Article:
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Fraud in science: the Baltimore affair


Fraud in science
Avrion Mitchison Scientist
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I think fraud is a problem, it's not a major problem it's a minor problem, but it's particularly bad because it's- because of its discrediting effect- if one fraud discredits a far wider area than it damages directly, no doubt about that. I'm doubtful about the need for enhanced regulation or scrutiny in science from that particular angle, because the history of science shows that it's- it is self-correcting. You know, if you take the errors which we have been discussing, the errors in the IGT and the errors of suppressor factors, there may even have been an element of fraud there, but science was quite rapidly self-correcting there over the course of five years, perhaps ten years. I think the errors were corrected and perhaps over-corrected as we discussed, so I think self-correction is major. I think the, of course, that peer review is a very powerful part of that correcting element, editorial- to have good editors working on journals I think is- is very important. We could discuss, if you like, the new player in that area, which is public access, publications- that's a new factor, but in the meanwhile, as it stands, I think a good editor can do a lot more about fraud than the reviewing system does. So I think- I think external review, you'd have to be very cautious about bringing in more regulation in that direction. In general, we don't want regulation which is unnecessary.

But isn't it a problem that there is not much incentive to correct something that is error and fraud from one's own laboratory because who is going to do it? Therefore the simple thing to do is just move on, and it's not that common that things that are known to be wrong are actually retracted, they usually stay in the literature, so is that a problem?
That's true. Well, it's only partly true. I think things that are known to be wrong and known, especially when they are known outside the group which is doing them, I think they get corrected fairly quickly. I think things which are wrong but debatable, which turn out to be wrong and have a long area of being debatable, I think there isn't much you can do about that, is there? If science cut off all its dubious bits, it would be losing too many of the green shoots.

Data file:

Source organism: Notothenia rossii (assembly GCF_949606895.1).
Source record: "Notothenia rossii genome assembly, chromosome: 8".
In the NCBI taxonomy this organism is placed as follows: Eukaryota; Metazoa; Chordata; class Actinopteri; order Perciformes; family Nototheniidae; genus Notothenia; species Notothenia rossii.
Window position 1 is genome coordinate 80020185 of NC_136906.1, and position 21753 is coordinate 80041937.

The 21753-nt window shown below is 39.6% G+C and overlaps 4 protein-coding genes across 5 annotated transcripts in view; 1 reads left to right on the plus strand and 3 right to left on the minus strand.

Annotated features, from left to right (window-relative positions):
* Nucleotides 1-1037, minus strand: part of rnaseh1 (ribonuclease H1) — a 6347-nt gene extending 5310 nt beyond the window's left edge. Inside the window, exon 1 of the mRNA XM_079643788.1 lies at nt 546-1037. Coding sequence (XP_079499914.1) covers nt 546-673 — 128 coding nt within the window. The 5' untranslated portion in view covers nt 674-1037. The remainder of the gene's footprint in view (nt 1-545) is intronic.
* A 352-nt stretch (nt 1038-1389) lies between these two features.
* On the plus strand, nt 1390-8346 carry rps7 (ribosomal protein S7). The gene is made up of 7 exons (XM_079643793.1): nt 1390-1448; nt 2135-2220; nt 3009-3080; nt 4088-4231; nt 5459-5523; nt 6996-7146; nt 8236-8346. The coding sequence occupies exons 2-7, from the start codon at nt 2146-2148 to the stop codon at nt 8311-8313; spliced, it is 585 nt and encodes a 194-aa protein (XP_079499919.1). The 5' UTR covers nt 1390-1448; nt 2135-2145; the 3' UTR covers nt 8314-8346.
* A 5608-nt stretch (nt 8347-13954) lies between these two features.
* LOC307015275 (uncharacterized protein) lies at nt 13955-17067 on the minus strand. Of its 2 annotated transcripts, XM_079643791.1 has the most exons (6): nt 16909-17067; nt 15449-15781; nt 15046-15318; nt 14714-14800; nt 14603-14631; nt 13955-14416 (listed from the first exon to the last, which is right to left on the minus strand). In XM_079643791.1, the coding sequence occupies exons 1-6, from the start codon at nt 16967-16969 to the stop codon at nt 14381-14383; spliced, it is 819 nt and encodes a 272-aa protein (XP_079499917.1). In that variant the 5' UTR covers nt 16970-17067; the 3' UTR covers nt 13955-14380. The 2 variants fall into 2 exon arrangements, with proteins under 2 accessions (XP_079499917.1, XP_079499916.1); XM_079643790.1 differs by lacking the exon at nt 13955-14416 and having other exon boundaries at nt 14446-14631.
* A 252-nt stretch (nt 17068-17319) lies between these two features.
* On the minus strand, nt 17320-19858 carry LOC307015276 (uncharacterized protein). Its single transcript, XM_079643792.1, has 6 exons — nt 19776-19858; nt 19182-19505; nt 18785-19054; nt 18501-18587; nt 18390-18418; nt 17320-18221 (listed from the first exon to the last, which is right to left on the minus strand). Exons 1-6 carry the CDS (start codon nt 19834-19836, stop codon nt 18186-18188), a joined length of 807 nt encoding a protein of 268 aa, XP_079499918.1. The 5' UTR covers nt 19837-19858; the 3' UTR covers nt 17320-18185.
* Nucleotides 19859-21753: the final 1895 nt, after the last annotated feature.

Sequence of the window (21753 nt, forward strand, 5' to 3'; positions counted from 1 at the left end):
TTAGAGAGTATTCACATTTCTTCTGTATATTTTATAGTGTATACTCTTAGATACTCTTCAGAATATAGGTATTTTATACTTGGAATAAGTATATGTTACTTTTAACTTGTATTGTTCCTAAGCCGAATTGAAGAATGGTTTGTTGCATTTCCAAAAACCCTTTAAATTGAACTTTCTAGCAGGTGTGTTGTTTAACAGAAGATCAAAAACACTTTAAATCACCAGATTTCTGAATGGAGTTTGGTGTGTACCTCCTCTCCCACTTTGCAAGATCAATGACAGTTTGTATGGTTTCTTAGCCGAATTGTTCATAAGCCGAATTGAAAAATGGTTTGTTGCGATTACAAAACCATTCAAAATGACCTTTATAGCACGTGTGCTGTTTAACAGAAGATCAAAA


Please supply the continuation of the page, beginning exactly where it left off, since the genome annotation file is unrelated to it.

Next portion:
How do you feel about scientists investigating other scientists where fraud has been suspected? Is it like the police investigating the police?
Gets quite close to it. And because it is such a distasteful job it may be that career fraud police are part of the future of science. I certainly hope that they're not. They are in America on a rather small scale, almost amateur scale you could say, in America, but they do exist. I don't think they exist in Europe. The Max Planck Gesellschaft was in, you and I were- sorry about that- were on the periphery of that and we saw how they coped, and with every case of fraud they learn a bit more about how to be prepared for it and what to do.

Avrion Mitchison, the British zoologist, is currently Professor Emeritus at University College London and is best known for his work demonstrating the role of lymphocytes in tumour rejection and for the separate and cooperative roles of T- and B-lymphocytes in this and other processes.

Listeners: Martin Raff

Martin Raff is a Canadian-born neurologist and research biologist who has made important contributions to immunology and cell development. He has a special interest in apoptosis, the phenomenon of cell death.



Listen to Martin Raff at Web of Stories



Duration: 4 minutes, 39 seconds

Date story recorded: June 2004

Date story went live: 29 September 2010